The Reserve Bank of India (RBI) has updated the rules that lenders must abide by when applying loan penalties. When a borrower delays a payment or violates the terms of the loan, many lenders now impose additional interest, known as penal interest. The RBI has proposed that fines be assessed as a fixed fee instead since it thinks that lenders may abuse this practise. These fines are intended to both compensate the lender for the additional labour needed in managing an insolvent borrower and to encourage borrowers to make on-time loan repayments. The RBI has found that different lenders implement penal interest in different ways, which leads to client complaints and conflicts.The proposed laws stipulate that fines must be handled fairly and openly and are not permitted to be increased to the primary amount outstanding. If a borrower’s credit risk profile changes, lenders may adjust the credit risk premium, which is the additional interest charged to account for the possibility of a borrower failing.
The Reserve Bank of India (RBI) has issued a circular on April 12, 2023, outlining new regulations for lenders to follow when imposing penalties on loans. The key points of the circular are as follows:
- Lenders should only charge penal charges and not penal interest on loans in the event of a borrower’s default or non-compliance with loan terms.
- The penal charges should be reasonable and transparent, and should not be used to increase revenue over the agreed-upon interest rate.
- Capitalisation of penal charges is not allowed, meaning no further interest will be calculated on such charges.
- The quantum of penal charges shall be proportional to the defaults or non-compliance of material terms and conditions of the loan contract beyond a threshold, which is determined by the RBI-regulated entities (REs) and shall not be discriminatory within a particular loan/product category.
- The penal charges and the conditions precedent shall be clearly disclosed to the customers in the loan agreement and the most important terms & conditions/Key Fact Statement (KFS), and shall be displayed on REs website under Interest rates and Service Charges.
- Whenever reminders for payment of instalments are sent to borrowers, the applicable penal charges shall also be communicated.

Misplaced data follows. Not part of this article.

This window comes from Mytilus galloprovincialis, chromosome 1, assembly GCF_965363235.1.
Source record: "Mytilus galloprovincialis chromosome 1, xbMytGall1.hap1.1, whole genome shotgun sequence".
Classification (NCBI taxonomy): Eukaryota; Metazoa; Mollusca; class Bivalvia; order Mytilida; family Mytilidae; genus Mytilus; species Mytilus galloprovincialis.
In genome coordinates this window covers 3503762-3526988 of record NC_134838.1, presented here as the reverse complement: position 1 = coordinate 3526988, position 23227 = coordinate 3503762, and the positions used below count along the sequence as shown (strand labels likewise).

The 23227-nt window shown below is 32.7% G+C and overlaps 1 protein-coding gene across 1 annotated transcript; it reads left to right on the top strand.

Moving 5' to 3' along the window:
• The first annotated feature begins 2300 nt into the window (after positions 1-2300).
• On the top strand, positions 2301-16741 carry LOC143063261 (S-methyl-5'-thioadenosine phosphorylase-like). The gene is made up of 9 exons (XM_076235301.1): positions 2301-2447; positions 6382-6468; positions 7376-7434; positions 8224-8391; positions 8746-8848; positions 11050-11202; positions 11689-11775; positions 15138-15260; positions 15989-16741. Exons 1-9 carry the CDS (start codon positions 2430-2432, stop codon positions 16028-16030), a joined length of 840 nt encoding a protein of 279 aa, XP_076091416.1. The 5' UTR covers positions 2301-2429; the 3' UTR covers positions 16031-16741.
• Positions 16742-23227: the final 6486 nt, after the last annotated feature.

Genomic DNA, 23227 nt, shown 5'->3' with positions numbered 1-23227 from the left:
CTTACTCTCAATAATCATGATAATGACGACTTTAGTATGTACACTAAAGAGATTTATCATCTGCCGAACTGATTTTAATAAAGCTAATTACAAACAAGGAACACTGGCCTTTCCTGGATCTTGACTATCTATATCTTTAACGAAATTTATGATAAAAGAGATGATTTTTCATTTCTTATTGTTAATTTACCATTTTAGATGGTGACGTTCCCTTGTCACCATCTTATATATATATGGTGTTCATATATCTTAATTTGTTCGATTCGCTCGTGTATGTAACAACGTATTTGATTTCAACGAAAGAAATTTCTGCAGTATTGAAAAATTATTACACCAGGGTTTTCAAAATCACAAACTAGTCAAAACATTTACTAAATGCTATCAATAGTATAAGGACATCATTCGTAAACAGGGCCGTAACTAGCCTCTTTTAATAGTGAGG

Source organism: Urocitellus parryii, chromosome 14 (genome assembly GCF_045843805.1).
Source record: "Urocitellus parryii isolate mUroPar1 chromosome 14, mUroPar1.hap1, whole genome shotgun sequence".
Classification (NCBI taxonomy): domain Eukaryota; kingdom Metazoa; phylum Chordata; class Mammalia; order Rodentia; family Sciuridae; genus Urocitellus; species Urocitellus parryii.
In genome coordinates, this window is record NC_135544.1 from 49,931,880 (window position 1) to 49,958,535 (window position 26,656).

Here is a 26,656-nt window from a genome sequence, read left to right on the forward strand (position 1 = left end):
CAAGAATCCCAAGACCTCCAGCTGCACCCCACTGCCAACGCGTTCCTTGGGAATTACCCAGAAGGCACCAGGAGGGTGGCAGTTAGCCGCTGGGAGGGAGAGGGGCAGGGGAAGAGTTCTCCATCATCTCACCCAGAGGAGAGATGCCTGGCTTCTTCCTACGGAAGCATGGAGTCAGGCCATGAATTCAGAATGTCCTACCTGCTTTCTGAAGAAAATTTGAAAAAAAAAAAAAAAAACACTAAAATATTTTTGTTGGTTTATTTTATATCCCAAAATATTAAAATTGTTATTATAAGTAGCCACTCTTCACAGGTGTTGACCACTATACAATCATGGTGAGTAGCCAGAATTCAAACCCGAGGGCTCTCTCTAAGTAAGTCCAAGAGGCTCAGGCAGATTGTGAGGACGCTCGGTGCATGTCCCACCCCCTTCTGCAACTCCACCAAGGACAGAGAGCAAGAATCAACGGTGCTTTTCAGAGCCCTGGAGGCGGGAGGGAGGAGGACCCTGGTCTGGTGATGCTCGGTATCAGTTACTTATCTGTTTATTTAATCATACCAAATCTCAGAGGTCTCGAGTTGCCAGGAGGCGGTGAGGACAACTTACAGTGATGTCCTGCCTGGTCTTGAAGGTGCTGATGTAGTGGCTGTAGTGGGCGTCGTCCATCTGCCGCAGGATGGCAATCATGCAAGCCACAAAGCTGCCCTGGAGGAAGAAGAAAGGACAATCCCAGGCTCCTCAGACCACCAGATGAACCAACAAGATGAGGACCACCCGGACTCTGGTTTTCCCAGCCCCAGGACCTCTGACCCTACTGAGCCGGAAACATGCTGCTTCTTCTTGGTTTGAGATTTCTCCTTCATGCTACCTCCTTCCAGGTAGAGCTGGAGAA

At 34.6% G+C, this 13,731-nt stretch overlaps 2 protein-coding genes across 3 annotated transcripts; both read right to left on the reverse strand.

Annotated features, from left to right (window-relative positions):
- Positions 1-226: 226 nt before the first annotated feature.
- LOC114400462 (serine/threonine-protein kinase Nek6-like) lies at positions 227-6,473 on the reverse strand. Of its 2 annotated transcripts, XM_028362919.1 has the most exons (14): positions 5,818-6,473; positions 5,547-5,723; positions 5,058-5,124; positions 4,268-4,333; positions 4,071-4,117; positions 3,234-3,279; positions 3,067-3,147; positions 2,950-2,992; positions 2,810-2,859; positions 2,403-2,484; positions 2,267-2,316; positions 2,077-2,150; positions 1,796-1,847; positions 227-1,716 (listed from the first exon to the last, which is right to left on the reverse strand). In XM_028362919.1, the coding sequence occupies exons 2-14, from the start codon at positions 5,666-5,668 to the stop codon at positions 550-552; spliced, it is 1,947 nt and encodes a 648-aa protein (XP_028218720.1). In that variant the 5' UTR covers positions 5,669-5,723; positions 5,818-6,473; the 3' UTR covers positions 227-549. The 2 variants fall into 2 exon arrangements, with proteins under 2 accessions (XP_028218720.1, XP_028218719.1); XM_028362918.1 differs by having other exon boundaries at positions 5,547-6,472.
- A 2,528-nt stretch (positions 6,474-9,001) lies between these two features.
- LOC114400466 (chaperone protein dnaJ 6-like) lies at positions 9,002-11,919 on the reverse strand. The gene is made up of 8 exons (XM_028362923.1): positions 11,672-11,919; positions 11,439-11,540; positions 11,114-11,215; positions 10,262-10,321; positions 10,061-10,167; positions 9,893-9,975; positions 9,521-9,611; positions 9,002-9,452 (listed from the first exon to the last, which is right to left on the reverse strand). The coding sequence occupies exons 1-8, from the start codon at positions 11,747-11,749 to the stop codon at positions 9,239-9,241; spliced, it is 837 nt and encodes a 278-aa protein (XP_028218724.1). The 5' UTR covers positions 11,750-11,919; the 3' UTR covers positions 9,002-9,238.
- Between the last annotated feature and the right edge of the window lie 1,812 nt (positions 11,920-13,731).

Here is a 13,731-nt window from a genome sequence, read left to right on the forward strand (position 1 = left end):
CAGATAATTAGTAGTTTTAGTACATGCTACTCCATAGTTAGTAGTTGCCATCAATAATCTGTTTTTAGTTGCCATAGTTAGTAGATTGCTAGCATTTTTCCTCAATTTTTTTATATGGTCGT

- REs shall ensure that there is a clearly laid down Board approved policy on penal charges or similar charges on loans.
- The operationalisation of the ‘penal charges’ in place of ‘penal interest’ will be subject to appropriate review during supervisory examination by the RBI.
- These instructions shall come into effect from a date to be indicated in the final circular, and REs may carry out appropriate revisions in their policy framework and ensure implementation from the effective date.
It is important to note that these instructions do not apply to credit cards, which are covered under product-specific directions.
To sum up, the Reserve Bank of India (RBI) has released a draft of guidelines to regulate the charging of penal charges on loan accounts. The aim of these guidelines is to ensure that such charges are reasonable, transparent, and not levied as a compounding interest rate. The RBI has observed that Regulated Entities (REs) have been misusing penal interest and charges, leading to client complaints and disputes. To address this issue, the RBI has provided guidelines that require REs to determine interest rates on credit facilities in a particular manner, treat penalties as ‘penal charges’ and not as ‘penal interest’, disclose penal charges to customers, and have a clearly laid down policy on penal charges. These guidelines will take effect from a date that will be mentioned in the final circular, and REs are expected to revise their policy framework appropriately and ensure implementation from the effective date.
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